An Ode To Books

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This morning when I checked the weather forecast it called for another 18-24 inches on top of the 12 plus we got on Friday.  For me it calls for snuggling up with the New York Times and New York Post (let no one think I am one of those liberals) and reading the book review and sports sections.  In the NYT BOOK REVIEW I came across a wonderful article by James Atlas entitled, “Headed for the Graveyard of Books.”  In it I found one of the best answers to a question I have thought about for decades.  Three years ago my wife Ronni and I moved from the Hanover, NH area down to the seacoast.  I faced a major crisis, how do I move a personal library of over 8000 books.  After careful consideration and much prodding by the love of my life I gave 2000 away.  Today I am left with the remaining items, a blend of historical monographs, historical fiction, biography, literature, mysteries, and sports.  When people visit or hear about my collection the question always comes up, “have you read them all?”  Of course the answer is no, as there are only 24 hours in a day, and you must sleep for a significant block of that time.  The next question that arises is “why not go the library and/or why do you have so many?”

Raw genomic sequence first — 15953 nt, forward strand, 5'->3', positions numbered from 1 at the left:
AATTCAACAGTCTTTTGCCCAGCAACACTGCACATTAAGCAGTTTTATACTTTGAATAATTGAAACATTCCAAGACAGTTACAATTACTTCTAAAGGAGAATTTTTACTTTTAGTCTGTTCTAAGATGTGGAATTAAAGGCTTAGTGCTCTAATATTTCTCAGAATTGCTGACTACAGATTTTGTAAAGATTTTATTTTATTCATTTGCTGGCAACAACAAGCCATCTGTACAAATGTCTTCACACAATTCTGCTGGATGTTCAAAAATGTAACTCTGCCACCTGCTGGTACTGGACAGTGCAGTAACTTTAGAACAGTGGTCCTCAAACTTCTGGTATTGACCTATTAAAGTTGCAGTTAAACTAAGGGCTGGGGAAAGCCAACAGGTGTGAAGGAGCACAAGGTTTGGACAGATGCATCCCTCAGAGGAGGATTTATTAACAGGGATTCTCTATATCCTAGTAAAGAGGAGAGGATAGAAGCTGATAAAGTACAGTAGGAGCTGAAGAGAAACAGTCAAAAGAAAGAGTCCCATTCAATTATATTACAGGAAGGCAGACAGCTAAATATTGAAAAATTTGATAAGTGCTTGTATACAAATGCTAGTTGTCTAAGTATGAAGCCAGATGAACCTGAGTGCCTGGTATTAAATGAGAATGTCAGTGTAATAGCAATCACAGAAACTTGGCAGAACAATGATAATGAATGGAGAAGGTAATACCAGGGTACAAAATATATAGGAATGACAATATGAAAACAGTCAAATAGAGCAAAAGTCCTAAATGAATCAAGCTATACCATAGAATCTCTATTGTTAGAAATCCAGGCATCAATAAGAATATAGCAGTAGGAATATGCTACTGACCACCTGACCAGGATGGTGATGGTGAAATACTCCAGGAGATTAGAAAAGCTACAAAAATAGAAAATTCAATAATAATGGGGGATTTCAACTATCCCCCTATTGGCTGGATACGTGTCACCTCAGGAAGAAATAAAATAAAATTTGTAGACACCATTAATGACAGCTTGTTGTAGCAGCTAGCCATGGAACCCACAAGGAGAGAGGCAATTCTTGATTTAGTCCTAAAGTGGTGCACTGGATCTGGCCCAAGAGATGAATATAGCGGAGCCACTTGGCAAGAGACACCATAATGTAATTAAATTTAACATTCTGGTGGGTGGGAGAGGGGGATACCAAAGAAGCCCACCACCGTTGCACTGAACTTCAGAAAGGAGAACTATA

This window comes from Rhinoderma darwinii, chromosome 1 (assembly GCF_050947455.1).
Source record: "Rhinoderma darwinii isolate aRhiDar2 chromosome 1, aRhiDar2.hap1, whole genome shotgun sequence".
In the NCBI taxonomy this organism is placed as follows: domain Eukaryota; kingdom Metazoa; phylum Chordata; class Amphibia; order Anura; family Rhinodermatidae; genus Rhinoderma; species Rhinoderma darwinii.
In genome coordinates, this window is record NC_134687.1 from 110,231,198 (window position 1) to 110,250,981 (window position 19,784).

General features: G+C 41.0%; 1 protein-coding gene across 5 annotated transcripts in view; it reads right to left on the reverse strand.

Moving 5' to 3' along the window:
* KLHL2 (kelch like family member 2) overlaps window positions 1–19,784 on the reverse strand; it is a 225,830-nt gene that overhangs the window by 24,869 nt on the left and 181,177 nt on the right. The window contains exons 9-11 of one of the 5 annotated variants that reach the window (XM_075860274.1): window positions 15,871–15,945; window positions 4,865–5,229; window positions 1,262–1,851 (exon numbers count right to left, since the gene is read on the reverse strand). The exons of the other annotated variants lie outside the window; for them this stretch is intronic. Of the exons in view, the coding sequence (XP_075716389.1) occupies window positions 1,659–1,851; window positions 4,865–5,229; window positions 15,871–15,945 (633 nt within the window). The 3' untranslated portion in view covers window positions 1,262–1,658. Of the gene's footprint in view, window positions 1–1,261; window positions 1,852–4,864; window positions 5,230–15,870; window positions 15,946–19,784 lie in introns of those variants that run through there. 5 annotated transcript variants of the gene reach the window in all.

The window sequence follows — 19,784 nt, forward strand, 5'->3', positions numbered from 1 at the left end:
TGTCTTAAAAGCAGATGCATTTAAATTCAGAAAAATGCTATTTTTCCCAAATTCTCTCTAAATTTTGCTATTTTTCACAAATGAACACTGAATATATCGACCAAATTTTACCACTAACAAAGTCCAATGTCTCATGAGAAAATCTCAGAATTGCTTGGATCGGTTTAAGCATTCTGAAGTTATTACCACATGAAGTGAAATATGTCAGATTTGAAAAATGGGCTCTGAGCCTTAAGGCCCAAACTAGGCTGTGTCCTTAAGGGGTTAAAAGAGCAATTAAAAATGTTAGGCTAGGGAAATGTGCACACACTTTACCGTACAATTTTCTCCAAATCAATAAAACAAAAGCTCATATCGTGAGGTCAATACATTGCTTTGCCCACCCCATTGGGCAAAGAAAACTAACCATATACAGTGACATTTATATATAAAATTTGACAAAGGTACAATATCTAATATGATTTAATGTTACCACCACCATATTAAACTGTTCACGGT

In Atlas’ article he quotes Anatole France, who is “asked if he has read all of the books in his library, [he] is said to have replied: “not one-tenth of them.  I don’t suppose you use your Sevres china every day?”*  This is the answer I have been searching for.  Friends will show off their Kindles or Nooks and say why not them?  Unfortunately, or perhaps fortunately I cannot adjust to the backlighting on these consumer items, and as a wanna be Luddite I will not use them.  I realize that my addiction to books whether it is their texture, the snap of their spines, or the type of print presented it is something I cannot or will not try and cure myself of.  I realize that when I travel or go to a doctor’s office or any number of places I carry extra pounds, but I do not question the wisdom of carrying a laptop, I pad, smart phone, large purses, attaché cases, and backpacks, so why should people question me?    Choosing a book from your own “stacks” or sharing them with friends, neighbors, and students is a behavior that never gets old.  So the next time someone asks the question, “have you read them all?” I will smile inwardly and contemplate my next journey that presents itself on the written page, because people continue to write wonderful books!

 

*https://www.nytimes.com/2017/02/10/books/review/headed-for-the-graveyard-of-books.

Image result for pictures of library bookshelves

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